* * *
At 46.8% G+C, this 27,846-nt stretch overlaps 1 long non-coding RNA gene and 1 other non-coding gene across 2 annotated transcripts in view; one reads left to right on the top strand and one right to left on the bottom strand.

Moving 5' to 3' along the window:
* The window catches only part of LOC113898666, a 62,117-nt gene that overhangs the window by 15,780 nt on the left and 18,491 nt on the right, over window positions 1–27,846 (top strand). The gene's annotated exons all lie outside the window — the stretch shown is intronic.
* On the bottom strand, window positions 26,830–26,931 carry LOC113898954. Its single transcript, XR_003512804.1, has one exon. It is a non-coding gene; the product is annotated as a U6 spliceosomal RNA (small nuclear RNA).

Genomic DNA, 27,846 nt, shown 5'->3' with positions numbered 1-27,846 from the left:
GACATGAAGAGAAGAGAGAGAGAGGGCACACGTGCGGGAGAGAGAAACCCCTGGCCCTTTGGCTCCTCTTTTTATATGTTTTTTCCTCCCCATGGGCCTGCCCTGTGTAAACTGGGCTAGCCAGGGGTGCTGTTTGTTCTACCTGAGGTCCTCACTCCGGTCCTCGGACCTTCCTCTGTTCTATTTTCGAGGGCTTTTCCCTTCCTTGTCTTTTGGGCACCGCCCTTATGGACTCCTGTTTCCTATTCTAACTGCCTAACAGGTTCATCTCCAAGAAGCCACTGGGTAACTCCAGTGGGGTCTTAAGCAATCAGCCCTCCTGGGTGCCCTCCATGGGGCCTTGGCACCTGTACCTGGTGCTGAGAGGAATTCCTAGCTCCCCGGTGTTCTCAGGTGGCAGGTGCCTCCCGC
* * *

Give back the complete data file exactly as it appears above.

At 46.8% G+C, this 27,846-nt stretch overlaps 1 long non-coding RNA gene and 1 other non-coding gene across 2 annotated transcripts in view; one reads left to right on the top strand and one right to left on the bottom strand.

Moving 5' to 3' along the window:
* The window catches only part of LOC113898666, a 62,117-nt gene that overhangs the window by 15,780 nt on the left and 18,491 nt on the right, over window positions 1–27,846 (top strand). The gene's annotated exons all lie outside the window — the stretch shown is intronic.
* On the bottom strand, window positions 26,830–26,931 carry LOC113898954. Its single transcript, XR_003512804.1, has one exon. It is a non-coding gene; the product is annotated as a U6 spliceosomal RNA (small nuclear RNA).

Genomic DNA, 27,846 nt, shown 5'->3' with positions numbered 1-27,846 from the left:
GACATGAAGAGAAGAGAGAGAGAGGGCACACGTGCGGGAGAGAGAAACCCCTGGCCCTTTGGCTCCTCTTTTTATATGTTTTTTCCTCCCCATGGGCCTGCCCTGTGTAAACTGGGCTAGCCAGGGGTGCTGTTTGTTCTACCTGAGGTCCTCACTCCGGTCCTCGGACCTTCCTCTGTTCTATTTTCGAGGGCTTTTCCCTTCCTTGTCTTTTGGGCACCGCCCTTATGGACTCCTGTTTCCTATTCTAACTGCCTAACAGGTTCATCTCCAAGAAGCCACTGGGTAACTCCAGTGGGGTCTTAAGCAATCAGCCCTCCTGGGTGCCCTCCATGGGGCCTTGGCACCTGTACCTGGTGCTGAGAGGAATTCCTAGCTCCCCGGTGTTCTCAGGTGGCAGGTGCCTCCCGC